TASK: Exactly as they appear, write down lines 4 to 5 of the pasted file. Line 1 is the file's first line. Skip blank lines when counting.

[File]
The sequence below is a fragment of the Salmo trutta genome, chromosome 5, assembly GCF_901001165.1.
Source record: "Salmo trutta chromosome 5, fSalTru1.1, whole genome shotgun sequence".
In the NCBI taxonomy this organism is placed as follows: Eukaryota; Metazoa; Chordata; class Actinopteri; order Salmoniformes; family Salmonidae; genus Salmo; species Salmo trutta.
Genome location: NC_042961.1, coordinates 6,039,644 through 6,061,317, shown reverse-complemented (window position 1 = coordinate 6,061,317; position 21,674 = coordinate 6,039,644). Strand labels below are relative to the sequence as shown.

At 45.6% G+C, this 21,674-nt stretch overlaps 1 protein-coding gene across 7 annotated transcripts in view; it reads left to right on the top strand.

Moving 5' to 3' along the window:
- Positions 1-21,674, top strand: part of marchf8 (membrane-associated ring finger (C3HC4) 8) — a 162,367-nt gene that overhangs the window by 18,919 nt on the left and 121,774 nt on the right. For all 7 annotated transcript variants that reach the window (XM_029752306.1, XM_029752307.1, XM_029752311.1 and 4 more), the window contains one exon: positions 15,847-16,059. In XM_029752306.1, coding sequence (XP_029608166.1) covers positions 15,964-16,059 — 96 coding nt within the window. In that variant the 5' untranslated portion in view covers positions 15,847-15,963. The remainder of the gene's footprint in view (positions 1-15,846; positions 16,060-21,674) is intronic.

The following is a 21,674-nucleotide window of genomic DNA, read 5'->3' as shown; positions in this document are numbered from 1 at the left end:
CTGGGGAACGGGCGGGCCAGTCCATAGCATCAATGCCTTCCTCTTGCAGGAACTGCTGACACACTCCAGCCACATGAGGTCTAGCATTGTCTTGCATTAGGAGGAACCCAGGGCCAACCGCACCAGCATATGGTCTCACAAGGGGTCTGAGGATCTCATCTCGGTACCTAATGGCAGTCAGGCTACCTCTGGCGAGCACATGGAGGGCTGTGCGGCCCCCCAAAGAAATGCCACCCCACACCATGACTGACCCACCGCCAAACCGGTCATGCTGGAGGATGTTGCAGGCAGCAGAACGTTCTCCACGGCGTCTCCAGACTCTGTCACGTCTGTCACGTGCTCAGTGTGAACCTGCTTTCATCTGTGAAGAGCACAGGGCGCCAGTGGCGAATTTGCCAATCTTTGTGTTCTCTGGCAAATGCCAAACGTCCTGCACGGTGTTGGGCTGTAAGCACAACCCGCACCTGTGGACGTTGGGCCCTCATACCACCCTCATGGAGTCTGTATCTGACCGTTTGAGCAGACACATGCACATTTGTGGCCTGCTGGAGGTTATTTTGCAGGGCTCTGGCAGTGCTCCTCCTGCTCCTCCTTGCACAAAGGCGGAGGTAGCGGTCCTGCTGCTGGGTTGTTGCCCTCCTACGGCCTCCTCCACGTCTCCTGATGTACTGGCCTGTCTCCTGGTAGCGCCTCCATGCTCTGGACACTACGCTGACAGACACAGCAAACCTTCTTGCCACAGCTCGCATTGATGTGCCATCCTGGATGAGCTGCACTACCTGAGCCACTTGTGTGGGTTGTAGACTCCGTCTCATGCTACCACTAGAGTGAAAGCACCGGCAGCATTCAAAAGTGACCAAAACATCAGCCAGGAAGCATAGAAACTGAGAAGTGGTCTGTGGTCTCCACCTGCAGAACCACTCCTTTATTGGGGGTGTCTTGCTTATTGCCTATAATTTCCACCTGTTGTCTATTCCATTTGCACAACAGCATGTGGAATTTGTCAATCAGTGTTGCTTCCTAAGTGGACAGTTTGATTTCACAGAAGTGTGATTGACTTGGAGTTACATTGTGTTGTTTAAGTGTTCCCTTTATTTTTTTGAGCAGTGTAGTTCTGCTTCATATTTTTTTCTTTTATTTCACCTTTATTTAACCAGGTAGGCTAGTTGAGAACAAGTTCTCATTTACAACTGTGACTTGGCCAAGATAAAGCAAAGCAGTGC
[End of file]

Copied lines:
Genome location: NC_042961.1, coordinates 6,039,644 through 6,061,317, shown reverse-complemented (window position 1 = coordinate 6,061,317; position 21,674 = coordinate 6,039,644). Strand labels below are relative to the sequence as shown.

At 45.6% G+C, this 21,674-nt stretch overlaps 1 protein-coding gene across 7 annotated transcripts in view; it reads left to right on the top strand.